Durian, my assassin!

In search of random discoveries, as I walked past through the streets of Chinatown, I found something that divided the nation and its people.

As a matter of fact, it holds enormous power to even divide the entire world. Just like Coke and Pepsi or Nikon and Canon, it divides people (local or foreigners) into two – folks who will die for it and folks who will die because of it.

Want to be introduced to the celebrity? Here: meet Durian – the look alike of jackfruit. The king of fruits in South East Asia. The smelling nuisance. The fruit who killed me.

Smell wise, a durian can imitate a range of things; from almonds to gym socks to rotten fish to turpentine. It has a thorny outer shell which’s capable of cutting human skin & drawing blood and a custardy inside. And because of its notorious and strong smell, it’s banned inside the MRT. Fine wise, its 500 Singaporean dollars!

Even though durian is not a native of Singapore, it’s still widely in demand and supply here. For the trivia sake, they even have a building at Esplanade that is shaped like a huge durian. Guess its nickname? Durian, what else!

A friend told me, ‘If you get past through the smell, you’ll love it’ Honestly, she was wrong! Let me tell you another fact – post the smell, there’s this slimy texture waiting inside! And, if you get past through that, I’ll disown my childhood superhero and make you the new one!

‘Made in China, what else?’

Chinatown is to Singapore what Eiffel Tower is to Paris.

Red lanterns hung against the clear blue sky, the aroma of mysterious Chinese meats being readied on snack kiosks, the ironic backdrop of surrounding mega tall rises, a battery of old men spending a lazy day playing Chinese chess near the Pagoda; Chinatown impresses in all quarters – colors, culture, history, gastronomy and photography!

Even barely stepping foot for a minute, one will graduate to the fact that everything sold in Chinatown is ‘Made in China.’ There are scores of Chinese eateries, Chinese souvenir shops, Chinese traditional medicine shops, even a Chinese comb shop that had its salesgirls desperately attempting to sell combs to me. They want a bald guy with combs – Good Chinese joke, I say!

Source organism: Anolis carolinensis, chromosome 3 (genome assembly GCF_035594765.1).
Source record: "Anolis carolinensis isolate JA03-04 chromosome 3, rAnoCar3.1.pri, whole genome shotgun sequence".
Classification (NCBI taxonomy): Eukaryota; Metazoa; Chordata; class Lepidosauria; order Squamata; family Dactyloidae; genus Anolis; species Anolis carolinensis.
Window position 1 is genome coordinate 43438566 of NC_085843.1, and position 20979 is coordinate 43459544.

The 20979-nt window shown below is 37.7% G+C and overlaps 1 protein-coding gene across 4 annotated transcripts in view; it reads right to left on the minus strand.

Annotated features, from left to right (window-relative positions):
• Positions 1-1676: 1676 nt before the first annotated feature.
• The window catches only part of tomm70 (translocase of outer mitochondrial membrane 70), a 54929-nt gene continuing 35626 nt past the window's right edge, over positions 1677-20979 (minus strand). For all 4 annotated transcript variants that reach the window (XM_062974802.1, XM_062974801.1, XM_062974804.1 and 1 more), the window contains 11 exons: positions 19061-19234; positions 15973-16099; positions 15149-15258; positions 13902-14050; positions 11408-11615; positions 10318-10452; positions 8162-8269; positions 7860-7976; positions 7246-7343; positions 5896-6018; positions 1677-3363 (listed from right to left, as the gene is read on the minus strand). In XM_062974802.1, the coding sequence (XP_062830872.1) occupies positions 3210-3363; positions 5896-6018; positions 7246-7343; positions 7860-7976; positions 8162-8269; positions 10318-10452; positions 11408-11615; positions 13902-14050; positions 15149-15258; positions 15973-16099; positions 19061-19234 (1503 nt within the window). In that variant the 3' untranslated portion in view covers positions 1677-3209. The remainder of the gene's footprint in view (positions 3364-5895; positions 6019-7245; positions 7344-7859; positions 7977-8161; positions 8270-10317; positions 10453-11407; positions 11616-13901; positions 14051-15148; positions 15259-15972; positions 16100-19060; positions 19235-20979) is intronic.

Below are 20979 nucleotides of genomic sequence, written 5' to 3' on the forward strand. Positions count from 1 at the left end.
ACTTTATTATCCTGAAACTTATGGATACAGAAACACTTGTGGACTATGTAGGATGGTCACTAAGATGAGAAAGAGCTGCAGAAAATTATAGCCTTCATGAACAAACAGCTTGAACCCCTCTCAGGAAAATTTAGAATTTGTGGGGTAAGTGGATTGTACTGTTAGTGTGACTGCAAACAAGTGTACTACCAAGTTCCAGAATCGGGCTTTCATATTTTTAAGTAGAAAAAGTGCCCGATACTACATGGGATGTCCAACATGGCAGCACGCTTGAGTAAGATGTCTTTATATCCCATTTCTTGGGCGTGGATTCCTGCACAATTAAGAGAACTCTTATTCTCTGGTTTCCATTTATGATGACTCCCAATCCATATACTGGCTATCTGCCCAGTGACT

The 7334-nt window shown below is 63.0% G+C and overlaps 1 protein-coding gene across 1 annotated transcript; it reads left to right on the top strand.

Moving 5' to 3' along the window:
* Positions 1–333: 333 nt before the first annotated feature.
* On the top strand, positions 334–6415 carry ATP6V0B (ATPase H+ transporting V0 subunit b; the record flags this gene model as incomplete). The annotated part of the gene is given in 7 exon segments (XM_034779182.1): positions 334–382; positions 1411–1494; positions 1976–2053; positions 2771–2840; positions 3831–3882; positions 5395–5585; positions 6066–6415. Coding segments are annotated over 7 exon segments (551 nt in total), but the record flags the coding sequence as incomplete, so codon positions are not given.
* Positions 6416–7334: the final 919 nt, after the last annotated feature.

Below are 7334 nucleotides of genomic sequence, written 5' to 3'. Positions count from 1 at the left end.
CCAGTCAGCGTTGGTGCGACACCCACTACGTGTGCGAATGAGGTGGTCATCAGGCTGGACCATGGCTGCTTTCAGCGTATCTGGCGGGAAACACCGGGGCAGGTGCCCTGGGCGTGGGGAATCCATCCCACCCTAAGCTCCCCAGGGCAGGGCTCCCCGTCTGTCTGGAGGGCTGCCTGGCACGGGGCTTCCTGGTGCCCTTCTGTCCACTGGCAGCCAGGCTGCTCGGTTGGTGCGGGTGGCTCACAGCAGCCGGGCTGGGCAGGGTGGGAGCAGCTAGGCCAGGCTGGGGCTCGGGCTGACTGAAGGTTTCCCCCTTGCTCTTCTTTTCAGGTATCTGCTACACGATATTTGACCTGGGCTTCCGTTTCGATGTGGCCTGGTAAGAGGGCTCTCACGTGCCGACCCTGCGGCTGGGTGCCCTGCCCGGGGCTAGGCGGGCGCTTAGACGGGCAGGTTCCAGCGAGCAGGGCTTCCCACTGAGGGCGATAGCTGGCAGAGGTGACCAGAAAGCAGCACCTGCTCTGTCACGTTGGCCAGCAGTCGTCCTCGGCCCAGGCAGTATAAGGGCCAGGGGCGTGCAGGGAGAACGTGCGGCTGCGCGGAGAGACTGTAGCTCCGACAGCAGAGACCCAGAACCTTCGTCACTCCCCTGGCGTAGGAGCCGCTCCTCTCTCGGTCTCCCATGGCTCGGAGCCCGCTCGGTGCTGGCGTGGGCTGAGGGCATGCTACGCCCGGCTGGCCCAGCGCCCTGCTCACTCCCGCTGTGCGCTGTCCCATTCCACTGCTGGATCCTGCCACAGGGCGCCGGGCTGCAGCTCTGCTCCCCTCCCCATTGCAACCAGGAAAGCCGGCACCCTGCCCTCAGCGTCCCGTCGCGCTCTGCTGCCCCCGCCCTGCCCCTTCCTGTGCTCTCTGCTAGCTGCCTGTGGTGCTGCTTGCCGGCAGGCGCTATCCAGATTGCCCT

Nearly all streets and alleys in Chinatown wind up to the gigantic Buddha Tooth Relic Temple & Museum. No chance you can miss this beautiful and intricately built pagoda. There’s a certain aura that binds you inside. And even though I was in a hurry, I sat up for half an hour of silence. I was gazing at the Buddha then looking out from the tiny windows I was smiling at the outside world. Undoubtedly, I can sanction it to be the most peaceful zone of Singapore.

Getting lost in the dingy by lanes of Chinatown is a natural phenomenon. Don’t pull out the map and cure yourself from getting lost. Let it happen. Because only when you are lost is when you will discover Erich, a six foot tall, Austrian dragon that sells authentic sausages. So you know, all his sausages are styled the Austrian way and are served with a hundred percent Austrian smile! Ask Erich about the city and he will reply in a loud husky Austrian accent – ‘Wunderbar!’

This day, in extreme self confidence and faith, I pronounce Erich as the only ‘not Made in China product’ of Chinatown. Oh, chef Erich is also as actively involved on facebook as much as in his sausage trade. Find more on his page here: http://on.fb.me/LLfMYK

‘Lah, leh, loh’

“Red light cannoh (cannot) walk, only green light can walk” – where in the world will you hear a six year old say that to his mother who’s trying to cross the street while it’s still a red signal? The answer is Singapore.

The phraseology used by the kid is commonly known as Singlish or Singaporean English – a unique way of eating up a few letters, words or parts of a sentence to inadvertently come up with a version that sounds funny to the rest of the world – although to them, it’s perfectly normal. For example – ‘Also’ becomes ‘Oso.’ Yet another example – ask a salesman in a shop, “Can I take a picture?” and the guy is most likely to respond – “Can lah” or “Cannot lah” – quite efficient & crisp, no lah?

So the best souvenir to bring from Singapore? Learn some Singlish!

‘Meeting Micheal Jackson in Singapore!’

While in Singapore you can’t, you shouldn’t and you probably won’t miss him. Merlion – the most popular Singaporean dude has a lion face and the body of a fish. He stands tall, superimposed over a backdrop of towering high rises and throws a jet of water from his mouth 24/7. Really a hard working fellow!